BRE’s purpose is to find solutions to some of today’s greatest challenges, like climate change, and to make the built environment safe and secure for communities. At BRE, our vision is to be the world-leading innovation, science, and data hub for the built environment and the BRE Science Park is where we develop our science-based solutions and pioneering research.
BRE Science Park
The BRE Science Park is home to our world-class research and testing laboratories, where we test and assure the safety and security of everything from the smallest component to entire buildings.
We have brought some of this pioneering research to life in the BRE Flood Resilient and the Living with Dementia homes. The BRE Science Park also aims to give a future look at sustainable buildings and communities in the BRE Innovation Zone.
The BRE Innovation Zone enables the pioneering ideas of innovators, architects, developers and manufacturers to be tried and tested before they’re rolled out in real communities. The sustainable energy focused Zero Bills homes, which were trialled at the BRE Science Park, can be found in Essex and Hertfordshire in the UK.
BRE Innovation Zone
The BRE Innovation Zone hosts full-scale demonstration buildings, designed and developed by innovative start-ups and leading developers.
It showcases a range of approaches to sustainable design, construction and refurbishment.
These sustainable buildings are used to help to educate stakeholders and policymakers, and spark new collaborations, to drive positive change in the built environment.
Visit the Innovation Zone
If you are interested in a potential collaboration or commercial opportunity, we can arrange a tour of the BRE Science Park, which features a unique range of buildings alongside the BRE flood resilient and dementia friendly homes.
Explore the Innovation Zone at the BRE Science Park
Featuring a range of unique and diverse approaches to sustainable design, construction and refurbishment, the BRE Innovation Zone aims to push the boundaries of current knowledge and practice.
Collida Living PassivHaus+
There are two Willmott Dixon Collida homes: one is fully fitted out, whilst the other shows the Modern Methods of Construction (MMC), Passivhaus and mechanical, electrical, and plumbing technologies that were used in its construction. The homes were produced with a system build approach, using 70% of MMC components and is designed to improve the efficiency and environmental performance of volume house building. It is a fully integrated platform, that comes with a pre-authored ‘kit of parts’ in its design configuration software.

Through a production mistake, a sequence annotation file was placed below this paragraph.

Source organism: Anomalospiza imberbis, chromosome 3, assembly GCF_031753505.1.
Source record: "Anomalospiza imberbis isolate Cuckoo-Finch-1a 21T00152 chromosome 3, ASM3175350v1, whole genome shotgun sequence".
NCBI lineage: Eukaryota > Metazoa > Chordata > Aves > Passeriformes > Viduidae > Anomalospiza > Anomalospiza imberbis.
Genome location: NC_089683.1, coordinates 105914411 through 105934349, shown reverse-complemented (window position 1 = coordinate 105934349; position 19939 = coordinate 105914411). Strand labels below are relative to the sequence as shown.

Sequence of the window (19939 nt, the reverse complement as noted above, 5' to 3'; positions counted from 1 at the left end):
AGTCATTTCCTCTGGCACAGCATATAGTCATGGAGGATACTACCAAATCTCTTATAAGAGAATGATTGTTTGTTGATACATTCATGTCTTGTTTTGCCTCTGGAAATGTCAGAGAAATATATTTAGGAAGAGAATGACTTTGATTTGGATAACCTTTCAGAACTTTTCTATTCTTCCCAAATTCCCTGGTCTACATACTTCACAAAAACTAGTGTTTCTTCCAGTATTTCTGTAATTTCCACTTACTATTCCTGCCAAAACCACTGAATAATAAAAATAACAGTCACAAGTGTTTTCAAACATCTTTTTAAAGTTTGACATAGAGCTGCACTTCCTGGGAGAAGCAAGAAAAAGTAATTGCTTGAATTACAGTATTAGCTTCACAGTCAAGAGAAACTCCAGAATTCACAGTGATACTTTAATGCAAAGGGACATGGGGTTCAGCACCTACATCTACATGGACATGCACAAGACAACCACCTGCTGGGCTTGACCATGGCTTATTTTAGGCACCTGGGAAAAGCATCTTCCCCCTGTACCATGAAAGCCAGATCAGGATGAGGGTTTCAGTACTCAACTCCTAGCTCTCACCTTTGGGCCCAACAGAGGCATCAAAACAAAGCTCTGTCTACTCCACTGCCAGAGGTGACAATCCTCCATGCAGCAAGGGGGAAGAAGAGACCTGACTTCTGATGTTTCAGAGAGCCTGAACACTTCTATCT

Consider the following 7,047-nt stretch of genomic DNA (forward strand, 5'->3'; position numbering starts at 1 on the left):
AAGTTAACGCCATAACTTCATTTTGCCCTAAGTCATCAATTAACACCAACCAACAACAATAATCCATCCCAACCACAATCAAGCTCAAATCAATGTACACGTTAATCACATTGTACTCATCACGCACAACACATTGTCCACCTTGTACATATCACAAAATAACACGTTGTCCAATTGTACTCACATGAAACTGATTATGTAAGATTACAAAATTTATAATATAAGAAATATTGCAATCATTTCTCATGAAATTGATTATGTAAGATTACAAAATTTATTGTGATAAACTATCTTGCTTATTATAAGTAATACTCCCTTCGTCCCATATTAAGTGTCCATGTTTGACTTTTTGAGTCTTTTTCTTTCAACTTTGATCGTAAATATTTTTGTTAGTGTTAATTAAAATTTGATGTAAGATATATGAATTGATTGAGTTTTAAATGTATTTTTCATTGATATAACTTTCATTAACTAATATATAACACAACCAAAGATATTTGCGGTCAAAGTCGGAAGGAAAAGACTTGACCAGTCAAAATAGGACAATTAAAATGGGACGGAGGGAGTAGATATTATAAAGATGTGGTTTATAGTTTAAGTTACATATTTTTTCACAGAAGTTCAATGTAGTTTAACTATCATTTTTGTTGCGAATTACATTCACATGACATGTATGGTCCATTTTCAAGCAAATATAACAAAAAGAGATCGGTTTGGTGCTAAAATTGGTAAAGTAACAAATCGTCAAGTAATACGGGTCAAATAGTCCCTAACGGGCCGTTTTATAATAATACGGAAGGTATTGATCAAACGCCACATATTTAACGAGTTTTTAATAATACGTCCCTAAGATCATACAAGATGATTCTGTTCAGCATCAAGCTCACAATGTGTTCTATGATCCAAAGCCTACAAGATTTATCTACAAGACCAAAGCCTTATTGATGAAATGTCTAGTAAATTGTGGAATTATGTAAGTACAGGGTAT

The Parker from More Housing
This modular home arrives plumbed, wired, and partially furnished, with the kitchen and bathroom completed at the factory. It can be quickly installed on foundation pads and remains relocatable so that long term planning permission is not always necessary, and it can be used for social housing. The house is manufactured in the UK and targets the Future Homes Standard on minimum floor space and indoor air quality.
Seismic commercial building
Showing how platform-based construction can exceed Construction 2025 targets in delivery, carbon, and cost, the Seismic demonstrator is designed to provide cost effective commercial buildings.
The Zero Bills Home by ZedFactory
Designed to keep energy bills to a minimum, this home features super insulated cladding with heat recovery ventilation and triple glazing which reduces heat demand, so that a tiny heat pump provides heating and hot water. Good daylight, water saving appliances and LED lighting reduces electric demand, allowing the surplus solar electricity to power an electric car.